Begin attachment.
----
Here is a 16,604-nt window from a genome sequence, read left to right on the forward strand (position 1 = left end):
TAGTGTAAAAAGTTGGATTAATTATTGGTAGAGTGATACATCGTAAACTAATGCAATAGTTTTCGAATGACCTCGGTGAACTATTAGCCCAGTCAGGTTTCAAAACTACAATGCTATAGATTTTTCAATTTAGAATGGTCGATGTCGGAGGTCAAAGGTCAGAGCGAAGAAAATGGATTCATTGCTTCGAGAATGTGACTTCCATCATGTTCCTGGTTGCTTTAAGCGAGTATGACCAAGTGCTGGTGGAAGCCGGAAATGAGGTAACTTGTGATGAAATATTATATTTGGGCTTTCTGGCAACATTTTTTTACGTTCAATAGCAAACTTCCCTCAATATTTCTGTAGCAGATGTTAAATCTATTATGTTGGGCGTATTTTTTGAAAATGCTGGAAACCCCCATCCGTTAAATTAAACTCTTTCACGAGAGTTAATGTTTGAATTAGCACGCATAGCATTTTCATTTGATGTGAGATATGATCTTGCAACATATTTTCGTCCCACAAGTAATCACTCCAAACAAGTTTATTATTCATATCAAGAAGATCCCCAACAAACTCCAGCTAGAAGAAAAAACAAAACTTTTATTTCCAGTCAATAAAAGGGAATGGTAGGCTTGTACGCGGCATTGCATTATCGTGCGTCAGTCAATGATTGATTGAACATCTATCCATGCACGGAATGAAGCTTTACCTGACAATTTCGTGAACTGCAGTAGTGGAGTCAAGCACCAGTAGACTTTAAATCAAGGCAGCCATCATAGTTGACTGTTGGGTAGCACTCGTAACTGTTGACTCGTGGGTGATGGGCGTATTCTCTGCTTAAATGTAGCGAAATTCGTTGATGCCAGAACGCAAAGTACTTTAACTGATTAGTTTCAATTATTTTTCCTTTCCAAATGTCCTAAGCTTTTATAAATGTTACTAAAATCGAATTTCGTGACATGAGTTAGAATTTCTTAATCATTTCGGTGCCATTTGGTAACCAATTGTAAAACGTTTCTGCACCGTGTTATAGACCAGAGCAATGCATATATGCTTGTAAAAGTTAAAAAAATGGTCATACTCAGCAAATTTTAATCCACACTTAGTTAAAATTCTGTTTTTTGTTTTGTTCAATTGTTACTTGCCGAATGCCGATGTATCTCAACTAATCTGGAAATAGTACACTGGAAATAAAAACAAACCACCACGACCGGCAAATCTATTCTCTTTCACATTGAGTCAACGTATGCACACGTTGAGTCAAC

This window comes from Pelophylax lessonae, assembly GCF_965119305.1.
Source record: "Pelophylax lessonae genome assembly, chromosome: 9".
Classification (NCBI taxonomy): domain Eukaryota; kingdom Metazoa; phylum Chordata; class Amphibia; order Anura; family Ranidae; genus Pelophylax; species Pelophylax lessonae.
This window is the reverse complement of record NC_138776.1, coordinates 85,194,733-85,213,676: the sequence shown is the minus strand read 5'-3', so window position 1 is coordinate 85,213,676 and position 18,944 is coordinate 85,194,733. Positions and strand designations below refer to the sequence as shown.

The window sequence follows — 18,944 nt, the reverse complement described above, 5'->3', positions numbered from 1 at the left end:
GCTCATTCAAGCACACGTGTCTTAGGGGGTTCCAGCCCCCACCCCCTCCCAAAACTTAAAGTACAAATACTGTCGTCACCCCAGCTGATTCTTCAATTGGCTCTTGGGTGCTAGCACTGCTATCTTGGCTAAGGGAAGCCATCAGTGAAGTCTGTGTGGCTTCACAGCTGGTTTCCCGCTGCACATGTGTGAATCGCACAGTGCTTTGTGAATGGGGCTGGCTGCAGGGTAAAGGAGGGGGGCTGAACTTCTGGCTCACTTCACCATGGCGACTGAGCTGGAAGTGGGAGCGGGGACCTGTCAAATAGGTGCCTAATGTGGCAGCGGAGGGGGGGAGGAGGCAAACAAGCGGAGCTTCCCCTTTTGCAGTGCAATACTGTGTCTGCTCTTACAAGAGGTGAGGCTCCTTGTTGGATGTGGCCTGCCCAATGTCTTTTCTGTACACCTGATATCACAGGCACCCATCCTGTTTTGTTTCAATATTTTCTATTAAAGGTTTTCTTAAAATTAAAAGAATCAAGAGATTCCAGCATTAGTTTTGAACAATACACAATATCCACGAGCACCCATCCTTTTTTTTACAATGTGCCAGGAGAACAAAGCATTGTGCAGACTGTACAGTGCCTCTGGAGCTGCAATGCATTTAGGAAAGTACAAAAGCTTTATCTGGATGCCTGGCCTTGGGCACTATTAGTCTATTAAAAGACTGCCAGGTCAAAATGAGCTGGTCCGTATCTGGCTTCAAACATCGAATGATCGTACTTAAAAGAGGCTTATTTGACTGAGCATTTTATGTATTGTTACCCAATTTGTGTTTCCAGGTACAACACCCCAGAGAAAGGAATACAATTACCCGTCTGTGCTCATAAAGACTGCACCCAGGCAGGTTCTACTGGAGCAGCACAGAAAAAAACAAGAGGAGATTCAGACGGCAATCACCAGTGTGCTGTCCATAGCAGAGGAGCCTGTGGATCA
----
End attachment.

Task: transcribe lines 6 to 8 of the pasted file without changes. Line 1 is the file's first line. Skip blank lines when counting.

This window is the reverse complement of record NC_138776.1, coordinates 85,194,733-85,213,676: the sequence shown is the minus strand read 5'-3', so window position 1 is coordinate 85,213,676 and position 18,944 is coordinate 85,194,733. Positions and strand designations below refer to the sequence as shown.

The window sequence follows — 18,944 nt, the reverse complement described above, 5'->3', positions numbered from 1 at the left end:
GCTCATTCAAGCACACGTGTCTTAGGGGGTTCCAGCCCCCACCCCCTCCCAAAACTTAAAGTACAAATACTGTCGTCACCCCAGCTGATTCTTCAATTGGCTCTTGGGTGCTAGCACTGCTATCTTGGCTAAGGGAAGCCATCAGTGAAGTCTGTGTGGCTTCACAGCTGGTTTCCCGCTGCACATGTGTGAATCGCACAGTGCTTTGTGAATGGGGCTGGCTGCAGGGTAAAGGAGGGGGGCTGAACTTCTGGCTCACTTCACCATGGCGACTGAGCTGGAAGTGGGAGCGGGGACCTGTCAAATAGGTGCCTAATGTGGCAGCGGAGGGGGGGAGGAGGCAAACAAGCGGAGCTTCCCCTTTTGCAGTGCAATACTGTGTCTGCTCTTACAAGAGGTGAGGCTCCTTGTTGGATGTGGCCTGCCCAATGTCTTTTCTGTACACCTGATATCACAGGCACCCATCCTGTTTTGTTTCAATATTTTCTATTAAAGGTTTTCTTAAAATTAAAAGAATCAAGAGATTCCAGCATTAGTTTTGAACAATACACAATATCCACGAGCACCCATCCTTTTTTTTACAATGTGCCAGGAGAACAAAGCATTGTGCAGACTGTACAGTGCCTCTGGAGCTGCAATGCATTTAGGAAAGTACAAAAGCTTTATCTGGATGCCTGGCCTTGGGCACTATTAGTCTATTAAAAGACTGCCAGGTCAAAATGAGCTGGTCCGTATCTGGCTTCAAACATCGAATGATCGTACTTAAAAGAGGCTTATTTGACTGAGCATTTTATGTATTGTTACCCAATTTGTGTTTCCAGGTACAACACCCCAGAGAAAGGAATACAATTACCCGTCTGTGCTCATAAAGACTGCACCCAGGCAGGTTCTACTGGAGCAGCACAGAAAAAAACAAGAGGAGATTCAGACGGCAATCACCAGTGTGCTGTCCATAGCAGAGGAGCCTGTGGATCA